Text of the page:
A peek into the future for people with special needs

Local News

BUFFALO, N.Y. (WIVB)–Western New Yorkers served by the State Office for People With Developmental Disabilities got a peek at the OPWDD’s future Buffalo location Monday.

The agency’s regional office (DDRO) is located in West Seneca which is far removed from public transportation, and virtually impossible to reach in a wheelchair, so after years of nagging and protests by advocates, the OPWDD has decided to open a DDRO annex in Buffalo.

On October 1, the first day of Disability Awareness Month, disabilities advocates announced the new annex at the site of the planned satellite, a 5-story historical building at 1021 Broadway, next to the Broadway Market.

The announcement was hosted by the VOICE Buffalo Accessibility Task Force, the Developmental Disabilities Alliance of WNY, and others, including the Self-Advocacy Association of NYS.

Mike Rogers of VOICE Buffalo said the new satellite office will provide access to vital services that are out of reach now, “People with disabilities and developmental disabilities should have full access to everything in life. We should not be impeded in any way, and this is a step toward that.”

Western New Yorkers with developmental and intellectual challenges have been battling with state officials over access issues for years, including a “march and roll” protest last year to show the closest bus stop to the regional office in West Seneca is more than two miles away.

State Senator Patrick Gallivan (R-Elma) wrote a letter to Gov. Andrew Cuomo asking that the new annex be completed as soon as possible, and that the state investigate a more accessible OPWDD office than the location in West Seneca.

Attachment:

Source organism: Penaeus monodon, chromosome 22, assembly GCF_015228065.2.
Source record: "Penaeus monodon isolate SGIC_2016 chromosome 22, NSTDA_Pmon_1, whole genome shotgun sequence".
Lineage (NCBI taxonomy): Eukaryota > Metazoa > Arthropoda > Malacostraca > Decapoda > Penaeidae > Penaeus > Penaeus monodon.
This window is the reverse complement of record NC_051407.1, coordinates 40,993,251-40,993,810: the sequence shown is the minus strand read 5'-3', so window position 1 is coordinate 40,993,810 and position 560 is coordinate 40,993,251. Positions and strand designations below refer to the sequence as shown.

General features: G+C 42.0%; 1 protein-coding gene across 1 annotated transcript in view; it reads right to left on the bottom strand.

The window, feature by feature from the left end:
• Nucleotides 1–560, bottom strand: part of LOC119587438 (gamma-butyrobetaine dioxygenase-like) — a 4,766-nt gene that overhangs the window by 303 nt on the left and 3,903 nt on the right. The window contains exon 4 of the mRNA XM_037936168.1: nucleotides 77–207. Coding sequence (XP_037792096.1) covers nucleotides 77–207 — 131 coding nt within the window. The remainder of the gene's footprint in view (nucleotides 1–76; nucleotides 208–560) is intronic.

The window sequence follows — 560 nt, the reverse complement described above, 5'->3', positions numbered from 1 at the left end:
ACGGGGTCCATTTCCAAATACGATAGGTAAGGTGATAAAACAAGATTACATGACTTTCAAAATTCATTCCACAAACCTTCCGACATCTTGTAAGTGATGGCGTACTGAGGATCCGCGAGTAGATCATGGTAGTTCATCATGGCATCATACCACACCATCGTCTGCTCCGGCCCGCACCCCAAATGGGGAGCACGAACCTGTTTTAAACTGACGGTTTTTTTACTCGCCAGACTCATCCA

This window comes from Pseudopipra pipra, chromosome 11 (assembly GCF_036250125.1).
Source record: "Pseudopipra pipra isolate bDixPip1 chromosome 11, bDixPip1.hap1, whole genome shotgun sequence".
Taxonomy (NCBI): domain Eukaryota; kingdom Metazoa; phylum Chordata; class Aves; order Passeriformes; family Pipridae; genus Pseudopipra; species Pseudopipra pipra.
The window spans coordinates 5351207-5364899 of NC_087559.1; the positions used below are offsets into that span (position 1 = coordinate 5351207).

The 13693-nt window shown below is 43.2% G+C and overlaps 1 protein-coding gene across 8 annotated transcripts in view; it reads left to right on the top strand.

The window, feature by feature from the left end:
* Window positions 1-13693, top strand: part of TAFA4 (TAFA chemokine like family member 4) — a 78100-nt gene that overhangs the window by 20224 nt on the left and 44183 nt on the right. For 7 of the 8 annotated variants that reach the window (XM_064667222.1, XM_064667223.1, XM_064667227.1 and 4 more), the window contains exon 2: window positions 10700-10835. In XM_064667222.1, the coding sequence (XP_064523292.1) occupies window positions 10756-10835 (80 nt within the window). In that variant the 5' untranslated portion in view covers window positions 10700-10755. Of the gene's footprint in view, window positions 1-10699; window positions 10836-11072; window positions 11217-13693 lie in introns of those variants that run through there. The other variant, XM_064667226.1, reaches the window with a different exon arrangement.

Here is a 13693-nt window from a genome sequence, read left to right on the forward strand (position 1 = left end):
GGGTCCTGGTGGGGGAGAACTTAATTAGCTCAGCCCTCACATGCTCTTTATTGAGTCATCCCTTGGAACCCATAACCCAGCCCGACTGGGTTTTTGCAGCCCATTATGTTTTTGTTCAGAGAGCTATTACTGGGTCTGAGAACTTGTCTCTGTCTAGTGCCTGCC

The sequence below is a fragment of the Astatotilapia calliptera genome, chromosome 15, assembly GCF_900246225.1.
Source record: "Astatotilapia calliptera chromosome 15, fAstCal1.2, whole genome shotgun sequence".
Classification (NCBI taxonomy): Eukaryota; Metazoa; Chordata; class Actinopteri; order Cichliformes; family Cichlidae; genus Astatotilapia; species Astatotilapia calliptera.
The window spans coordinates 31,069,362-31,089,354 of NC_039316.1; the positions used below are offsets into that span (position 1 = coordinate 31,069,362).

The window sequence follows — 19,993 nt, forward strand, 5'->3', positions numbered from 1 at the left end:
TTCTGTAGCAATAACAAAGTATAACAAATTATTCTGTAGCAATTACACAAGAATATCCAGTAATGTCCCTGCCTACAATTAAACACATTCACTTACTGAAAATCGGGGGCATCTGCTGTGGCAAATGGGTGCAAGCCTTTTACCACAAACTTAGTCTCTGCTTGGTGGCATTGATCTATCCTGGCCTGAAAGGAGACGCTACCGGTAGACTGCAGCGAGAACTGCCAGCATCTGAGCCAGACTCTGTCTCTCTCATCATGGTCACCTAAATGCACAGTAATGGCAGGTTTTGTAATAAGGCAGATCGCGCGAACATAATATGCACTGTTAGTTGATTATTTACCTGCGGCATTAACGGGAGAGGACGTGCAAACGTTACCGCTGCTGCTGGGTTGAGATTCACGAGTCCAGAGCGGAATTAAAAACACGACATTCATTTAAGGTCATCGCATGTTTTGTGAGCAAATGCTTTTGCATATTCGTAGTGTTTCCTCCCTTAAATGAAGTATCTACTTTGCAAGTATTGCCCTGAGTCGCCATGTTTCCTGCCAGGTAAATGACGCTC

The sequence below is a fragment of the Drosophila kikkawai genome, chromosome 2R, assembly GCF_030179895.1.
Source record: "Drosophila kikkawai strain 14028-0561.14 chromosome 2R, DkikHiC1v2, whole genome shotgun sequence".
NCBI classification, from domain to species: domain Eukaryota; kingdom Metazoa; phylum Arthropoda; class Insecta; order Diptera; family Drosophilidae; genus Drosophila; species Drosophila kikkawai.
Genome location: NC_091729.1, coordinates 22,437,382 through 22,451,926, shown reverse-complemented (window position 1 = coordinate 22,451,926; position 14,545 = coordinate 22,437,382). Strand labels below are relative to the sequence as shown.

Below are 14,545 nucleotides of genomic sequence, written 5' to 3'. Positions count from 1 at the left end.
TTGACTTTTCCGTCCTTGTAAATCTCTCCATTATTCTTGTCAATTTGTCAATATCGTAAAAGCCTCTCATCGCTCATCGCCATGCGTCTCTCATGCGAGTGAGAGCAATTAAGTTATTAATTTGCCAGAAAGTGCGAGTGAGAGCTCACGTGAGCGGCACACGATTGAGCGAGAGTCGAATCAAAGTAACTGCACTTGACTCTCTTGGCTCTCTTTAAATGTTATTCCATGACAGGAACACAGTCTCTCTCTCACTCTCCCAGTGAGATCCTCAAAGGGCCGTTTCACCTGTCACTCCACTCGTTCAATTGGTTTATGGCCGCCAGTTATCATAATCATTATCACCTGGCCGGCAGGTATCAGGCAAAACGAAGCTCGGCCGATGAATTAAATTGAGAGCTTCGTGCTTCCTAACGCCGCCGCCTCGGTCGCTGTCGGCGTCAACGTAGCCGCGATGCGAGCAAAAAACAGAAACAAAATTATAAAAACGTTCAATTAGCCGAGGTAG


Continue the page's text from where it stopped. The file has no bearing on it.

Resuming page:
“It is really hard to believe that it has taken so long for something to happen but it is a good step and it is happening, and it shows that when people advocate and people work together we can accomplish things.”

By early next year, a collaboration of 8 human service agencies will have offices in the building at 1021 Broadway, a historic re-purposed lamp factory.

With those agencies located under one roof, Tara Burgess, the Executive Director for Every Person Influences Children (EPIC), said they can conveniently share resources and expertise.

“It is on a major bus line and the families that are served in that neighborhood are families who could benefit from the services and the jobs that are offered through this location.”

The Broadway location is about more than helping folks with special needs—the advocacy groups are also promoting economic development.

EPIC and the other human service agencies planned for 1021 Broadway would employ nearly 300 workers, and with the Broadway Market practically next door, they believe that would bring enough business to the Market to keep the shops humming year-round instead of just twice a year.

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